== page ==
The Customer is Always Right . . . Not! Employer Liability for Third Party Sexual Harassment
Lea B. Vaughn
Univ. of Washington School of Law
Michigan Journal of Gender & Law, Vol. 9, No. 1, 2002
I was standing in line at the local grocery store, waiting for my regular checker. In front of me were two guys, purchasing beer and snacks. Slightly bored, I listened absently to their conversation as I scanned the tabloid headlines. My boredom vanished, however, when I realized they were "hitting on" Mary (pseudonym), asking if she were available that evening after work to share beer, snacks and good times. I found myself staring open-mouthed since it was easy to see her wedding band, and I could discern no behavior of hers that would have invited these comments.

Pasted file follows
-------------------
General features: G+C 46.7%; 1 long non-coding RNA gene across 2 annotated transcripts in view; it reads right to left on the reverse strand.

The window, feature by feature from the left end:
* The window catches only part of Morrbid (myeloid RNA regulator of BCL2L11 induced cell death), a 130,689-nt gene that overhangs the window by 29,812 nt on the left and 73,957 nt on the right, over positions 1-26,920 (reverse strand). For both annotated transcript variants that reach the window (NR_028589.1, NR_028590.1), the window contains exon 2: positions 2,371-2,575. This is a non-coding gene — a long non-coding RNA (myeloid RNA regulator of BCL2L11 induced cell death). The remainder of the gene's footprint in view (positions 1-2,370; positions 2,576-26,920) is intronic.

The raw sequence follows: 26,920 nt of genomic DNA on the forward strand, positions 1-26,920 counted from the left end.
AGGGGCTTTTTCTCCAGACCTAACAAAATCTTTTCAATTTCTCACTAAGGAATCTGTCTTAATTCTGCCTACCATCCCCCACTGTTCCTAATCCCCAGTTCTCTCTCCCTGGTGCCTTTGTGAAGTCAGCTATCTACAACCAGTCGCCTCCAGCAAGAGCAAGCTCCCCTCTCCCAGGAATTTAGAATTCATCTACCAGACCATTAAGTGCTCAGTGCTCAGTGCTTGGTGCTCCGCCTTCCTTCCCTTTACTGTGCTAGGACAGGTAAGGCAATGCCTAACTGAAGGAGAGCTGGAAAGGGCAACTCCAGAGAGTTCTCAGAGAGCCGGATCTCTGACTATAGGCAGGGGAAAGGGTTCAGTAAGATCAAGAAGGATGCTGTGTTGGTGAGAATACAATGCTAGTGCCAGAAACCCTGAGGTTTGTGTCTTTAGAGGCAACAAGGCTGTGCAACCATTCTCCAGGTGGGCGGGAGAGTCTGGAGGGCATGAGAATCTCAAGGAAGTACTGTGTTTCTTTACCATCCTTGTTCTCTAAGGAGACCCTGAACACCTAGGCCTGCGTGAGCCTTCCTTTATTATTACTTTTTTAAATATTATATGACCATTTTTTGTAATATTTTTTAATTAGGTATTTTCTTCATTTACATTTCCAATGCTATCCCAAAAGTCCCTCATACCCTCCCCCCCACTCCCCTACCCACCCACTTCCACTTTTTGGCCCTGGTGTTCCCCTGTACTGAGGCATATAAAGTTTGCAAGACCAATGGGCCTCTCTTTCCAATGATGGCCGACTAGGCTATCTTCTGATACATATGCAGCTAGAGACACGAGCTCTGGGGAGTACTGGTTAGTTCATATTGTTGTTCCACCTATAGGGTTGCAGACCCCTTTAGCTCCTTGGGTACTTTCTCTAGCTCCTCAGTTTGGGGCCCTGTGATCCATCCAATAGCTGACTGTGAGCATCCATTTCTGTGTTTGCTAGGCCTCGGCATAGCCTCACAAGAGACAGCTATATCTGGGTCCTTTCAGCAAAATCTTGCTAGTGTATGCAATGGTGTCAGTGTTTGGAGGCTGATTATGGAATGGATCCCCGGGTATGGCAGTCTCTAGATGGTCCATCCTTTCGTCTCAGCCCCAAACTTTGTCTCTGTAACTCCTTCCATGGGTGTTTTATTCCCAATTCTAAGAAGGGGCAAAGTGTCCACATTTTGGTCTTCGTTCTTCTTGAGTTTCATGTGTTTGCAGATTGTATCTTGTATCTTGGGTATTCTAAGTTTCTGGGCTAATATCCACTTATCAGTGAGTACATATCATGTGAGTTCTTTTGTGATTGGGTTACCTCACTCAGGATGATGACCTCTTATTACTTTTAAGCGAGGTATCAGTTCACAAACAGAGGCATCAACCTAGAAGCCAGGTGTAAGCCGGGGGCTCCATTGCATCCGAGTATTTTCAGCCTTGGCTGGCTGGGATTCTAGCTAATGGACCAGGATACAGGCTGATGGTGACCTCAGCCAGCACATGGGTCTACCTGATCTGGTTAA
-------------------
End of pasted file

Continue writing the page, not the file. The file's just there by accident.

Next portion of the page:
Unfortunately, behavior like this is all too common. While Title VII of the 1964 Civil Rights Act has made such behavior between supervisors and employees, or even co-employees, clearly off limits, courts and employers are are still reluctant to tell their customers to treat their employees with dignity and respect. Despite this tepid legal response, this paper presents the case for imposing liability on employers who do nothing to prevent customer harassment of workers.
Number of Pages in PDF File: 91
Keywords: sexual harassment, sex discrimination, discrimination, gender & law, workplace harassment
Date posted: September 10, 2009
© 2016 Social Science Electronic Publishing, Inc. All Rights Reserved.
This page was processed by apollobot1 in 4.860 seconds